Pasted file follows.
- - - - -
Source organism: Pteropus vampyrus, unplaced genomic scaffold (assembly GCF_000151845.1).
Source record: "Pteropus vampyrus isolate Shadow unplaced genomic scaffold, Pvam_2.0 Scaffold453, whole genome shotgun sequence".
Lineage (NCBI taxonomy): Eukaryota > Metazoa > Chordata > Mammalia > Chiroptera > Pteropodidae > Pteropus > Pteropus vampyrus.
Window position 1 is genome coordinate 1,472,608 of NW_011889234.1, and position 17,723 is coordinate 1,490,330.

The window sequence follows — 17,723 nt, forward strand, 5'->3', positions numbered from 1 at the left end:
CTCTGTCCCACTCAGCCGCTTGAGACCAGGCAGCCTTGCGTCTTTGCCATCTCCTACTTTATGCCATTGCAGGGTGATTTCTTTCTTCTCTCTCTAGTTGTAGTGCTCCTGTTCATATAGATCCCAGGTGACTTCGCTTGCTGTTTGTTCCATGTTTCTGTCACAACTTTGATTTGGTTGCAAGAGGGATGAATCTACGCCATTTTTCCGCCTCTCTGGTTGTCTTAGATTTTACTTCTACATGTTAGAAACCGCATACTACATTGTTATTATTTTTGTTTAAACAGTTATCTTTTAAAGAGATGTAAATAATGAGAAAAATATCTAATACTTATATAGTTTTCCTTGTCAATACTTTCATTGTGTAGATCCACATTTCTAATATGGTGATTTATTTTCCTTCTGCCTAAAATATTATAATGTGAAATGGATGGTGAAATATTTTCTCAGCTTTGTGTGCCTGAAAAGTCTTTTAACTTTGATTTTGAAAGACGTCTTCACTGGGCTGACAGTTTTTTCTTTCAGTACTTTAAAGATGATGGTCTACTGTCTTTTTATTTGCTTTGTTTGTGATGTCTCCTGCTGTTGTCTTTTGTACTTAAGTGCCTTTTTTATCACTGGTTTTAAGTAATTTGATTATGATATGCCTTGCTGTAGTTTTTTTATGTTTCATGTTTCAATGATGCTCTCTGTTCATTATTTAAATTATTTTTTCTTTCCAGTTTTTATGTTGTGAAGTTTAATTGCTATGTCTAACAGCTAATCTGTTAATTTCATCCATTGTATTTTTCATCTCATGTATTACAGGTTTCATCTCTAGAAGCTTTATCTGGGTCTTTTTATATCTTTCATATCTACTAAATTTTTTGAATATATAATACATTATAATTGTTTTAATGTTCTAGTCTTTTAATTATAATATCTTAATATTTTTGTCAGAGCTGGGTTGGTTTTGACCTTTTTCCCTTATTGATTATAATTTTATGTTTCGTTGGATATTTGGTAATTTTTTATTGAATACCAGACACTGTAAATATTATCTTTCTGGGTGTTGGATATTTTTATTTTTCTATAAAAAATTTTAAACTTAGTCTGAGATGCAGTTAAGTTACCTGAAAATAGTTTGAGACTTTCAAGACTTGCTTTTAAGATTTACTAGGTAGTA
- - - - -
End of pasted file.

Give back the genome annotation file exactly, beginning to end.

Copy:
Source organism: Pteropus vampyrus, unplaced genomic scaffold (assembly GCF_000151845.1).
Source record: "Pteropus vampyrus isolate Shadow unplaced genomic scaffold, Pvam_2.0 Scaffold453, whole genome shotgun sequence".
Lineage (NCBI taxonomy): Eukaryota > Metazoa > Chordata > Mammalia > Chiroptera > Pteropodidae > Pteropus > Pteropus vampyrus.
Window position 1 is genome coordinate 1,472,608 of NW_011889234.1, and position 17,723 is coordinate 1,490,330.

The window sequence follows — 17,723 nt, forward strand, 5'->3', positions numbered from 1 at the left end:
CTCTGTCCCACTCAGCCGCTTGAGACCAGGCAGCCTTGCGTCTTTGCCATCTCCTACTTTATGCCATTGCAGGGTGATTTCTTTCTTCTCTCTCTAGTTGTAGTGCTCCTGTTCATATAGATCCCAGGTGACTTCGCTTGCTGTTTGTTCCATGTTTCTGTCACAACTTTGATTTGGTTGCAAGAGGGATGAATCTACGCCATTTTTCCGCCTCTCTGGTTGTCTTAGATTTTACTTCTACATGTTAGAAACCGCATACTACATTGTTATTATTTTTGTTTAAACAGTTATCTTTTAAAGAGATGTAAATAATGAGAAAAATATCTAATACTTATATAGTTTTCCTTGTCAATACTTTCATTGTGTAGATCCACATTTCTAATATGGTGATTTATTTTCCTTCTGCCTAAAATATTATAATGTGAAATGGATGGTGAAATATTTTCTCAGCTTTGTGTGCCTGAAAAGTCTTTTAACTTTGATTTTGAAAGACGTCTTCACTGGGCTGACAGTTTTTTCTTTCAGTACTTTAAAGATGATGGTCTACTGTCTTTTTATTTGCTTTGTTTGTGATGTCTCCTGCTGTTGTCTTTTGTACTTAAGTGCCTTTTTTATCACTGGTTTTAAGTAATTTGATTATGATATGCCTTGCTGTAGTTTTTTTATGTTTCATGTTTCAATGATGCTCTCTGTTCATTATTTAAATTATTTTTTCTTTCCAGTTTTTATGTTGTGAAGTTTAATTGCTATGTCTAACAGCTAATCTGTTAATTTCATCCATTGTATTTTTCATCTCATGTATTACAGGTTTCATCTCTAGAAGCTTTATCTGGGTCTTTTTATATCTTTCATATCTACTAAATTTTTTGAATATATAATACATTATAATTGTTTTAATGTTCTAGTCTTTTAATTATAATATCTTAATATTTTTGTCAGAGCTGGGTTGGTTTTGACCTTTTTCCCTTATTGATTATAATTTTATGTTTCGTTGGATATTTGGTAATTTTTTATTGAATACCAGACACTGTAAATATTATCTTTCTGGGTGTTGGATATTTTTATTTTTCTATAAAAAATTTTAAACTTAGTCTGAGATGCAGTTAAGTTACCTGAAAATAGTTTGAGACTTTCAAGACTTGCTTTTAAGATTTACTAGGTAGTA